We do not have to look far for clear evidence that this presumption is not regularly applied to most people of color in the United States, even if they are members of the upper middle class. Study after study where applicants matched by everything except race have applied for jobs or bank loans, or have sought to be considered as a serious buyer for a house, have shown that the white applicant is treated with the presumption of worthiness -- in other words, that he or she is treated with serious consideration -- while the person of color is not.  The presumption of worthiness even extends to getting appropriate medical care.  A study at Harvard Medical School demonstrated that white people were much more likely to be offered advanced medical treatment, particularly heart transplants, than were nonwhites, and the results of this study have been duplicated at other medical facilities.

Again, we have a tendency to view these as "isolated incidents."   This may have happened in some other town, or in that bank down the street, or at the hospital in the city, but still it is hard for persons who regularly get the dominant culture presumption of worthiness to believe that "it can happen here."

Taken to its extreme, the opposite of the presumption of worthiness is the assumption that others are bad, immoral, barbaric, not saved, savage, inhuman, non-human, or evil. These are the kinds of assumptions in our past history that have often led us to justify such practices as giving blankets infused with small pox to Indians; selling people of color as slaves; or seizing possessions, land, or resources from members of non-dominant groups, such as Japanese Americans during World War II.  If you have had these things happen to your ancestors, then you also know that given the right conditions these things can be repeated.  The problem with the proposition that "those who do not remember the past are condemned to repeat it" is that those with the power to decide whether or not we will do these things again are not usually interested in learning the details of this history.  We do not want to dwell on the uncomfortable or the embarrassing, particularly when those who looked like us have been the perpetrators of the crimes, and so we sometimes want to ignore what is so dangerous for us to forget.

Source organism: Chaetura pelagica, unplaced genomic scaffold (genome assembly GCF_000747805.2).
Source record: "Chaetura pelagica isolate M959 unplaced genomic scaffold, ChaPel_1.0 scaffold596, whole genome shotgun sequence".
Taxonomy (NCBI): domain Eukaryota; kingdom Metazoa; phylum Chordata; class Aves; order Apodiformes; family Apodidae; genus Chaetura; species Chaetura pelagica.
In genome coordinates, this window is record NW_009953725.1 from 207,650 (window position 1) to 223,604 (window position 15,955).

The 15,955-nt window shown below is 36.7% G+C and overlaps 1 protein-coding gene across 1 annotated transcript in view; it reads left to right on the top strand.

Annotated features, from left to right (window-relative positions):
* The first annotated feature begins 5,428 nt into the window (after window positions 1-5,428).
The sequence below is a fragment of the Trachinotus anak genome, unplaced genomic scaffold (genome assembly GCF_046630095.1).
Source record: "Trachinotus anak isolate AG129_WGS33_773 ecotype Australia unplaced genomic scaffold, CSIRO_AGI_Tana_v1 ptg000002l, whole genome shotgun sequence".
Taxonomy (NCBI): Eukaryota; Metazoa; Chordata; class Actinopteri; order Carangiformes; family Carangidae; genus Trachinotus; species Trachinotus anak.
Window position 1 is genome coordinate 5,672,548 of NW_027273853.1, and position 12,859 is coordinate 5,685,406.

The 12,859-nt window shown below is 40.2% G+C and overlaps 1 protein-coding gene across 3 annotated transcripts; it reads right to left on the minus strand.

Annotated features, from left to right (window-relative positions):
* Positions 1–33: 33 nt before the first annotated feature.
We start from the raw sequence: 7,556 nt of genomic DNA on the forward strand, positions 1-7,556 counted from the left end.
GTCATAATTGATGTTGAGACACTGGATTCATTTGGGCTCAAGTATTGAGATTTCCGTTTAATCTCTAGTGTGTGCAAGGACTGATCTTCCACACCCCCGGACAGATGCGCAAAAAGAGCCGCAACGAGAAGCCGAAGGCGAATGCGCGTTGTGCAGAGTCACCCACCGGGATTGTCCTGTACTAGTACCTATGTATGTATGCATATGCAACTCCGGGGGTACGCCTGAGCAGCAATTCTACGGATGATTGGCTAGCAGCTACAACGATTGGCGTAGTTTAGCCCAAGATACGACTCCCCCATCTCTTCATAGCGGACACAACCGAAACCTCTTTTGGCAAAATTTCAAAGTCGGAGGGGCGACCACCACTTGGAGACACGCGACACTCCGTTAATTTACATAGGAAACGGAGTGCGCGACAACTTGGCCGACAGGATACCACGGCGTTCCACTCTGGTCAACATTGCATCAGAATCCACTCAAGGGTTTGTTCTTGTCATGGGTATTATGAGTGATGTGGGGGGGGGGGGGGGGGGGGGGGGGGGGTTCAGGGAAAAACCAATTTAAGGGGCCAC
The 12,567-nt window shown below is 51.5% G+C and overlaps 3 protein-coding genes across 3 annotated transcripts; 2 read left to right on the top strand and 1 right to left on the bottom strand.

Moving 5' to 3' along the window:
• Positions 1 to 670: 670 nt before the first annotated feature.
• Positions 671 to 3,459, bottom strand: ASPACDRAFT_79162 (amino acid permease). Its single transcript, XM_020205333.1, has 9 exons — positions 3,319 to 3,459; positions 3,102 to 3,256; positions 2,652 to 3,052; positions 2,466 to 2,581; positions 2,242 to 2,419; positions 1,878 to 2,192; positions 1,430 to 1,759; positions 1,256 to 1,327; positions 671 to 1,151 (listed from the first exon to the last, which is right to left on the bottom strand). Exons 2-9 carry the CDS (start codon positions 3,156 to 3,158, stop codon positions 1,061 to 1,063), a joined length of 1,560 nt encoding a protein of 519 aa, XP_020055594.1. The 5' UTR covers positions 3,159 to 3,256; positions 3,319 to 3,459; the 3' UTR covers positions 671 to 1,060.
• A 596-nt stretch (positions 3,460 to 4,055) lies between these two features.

Consider the following quote, taken from a speech by a famous historical figure of the 20th century:

Take, for example, India:  England did not acquire India in a lawful and legitimate manner, but rather without regard to the natives’ wishes, views, or declarations of rights . . . Just as Cortes or Pizarro demanded for themselves Central America and the northern states of South America not on the basis of any legal claim, but from the absolute, inborn feelings of superiority of the white race.  The settlement of the North American continent was similarly a consequence not of any higher claim in a democratic or international sense, but rather of a consciousness of what is right which had its sole roots in the conviction of the superiority and thus the right of the white race. (Mills, 1997, p. 106)

Can you identify the speaker?

This is but one of many instances when Adolph Hitler looked to past history to justify his particular brand of white supremacy.  It was easy for Hitler to use history to show that governments have consistently acted as if the presumption of worthiness belonged only to the "master race."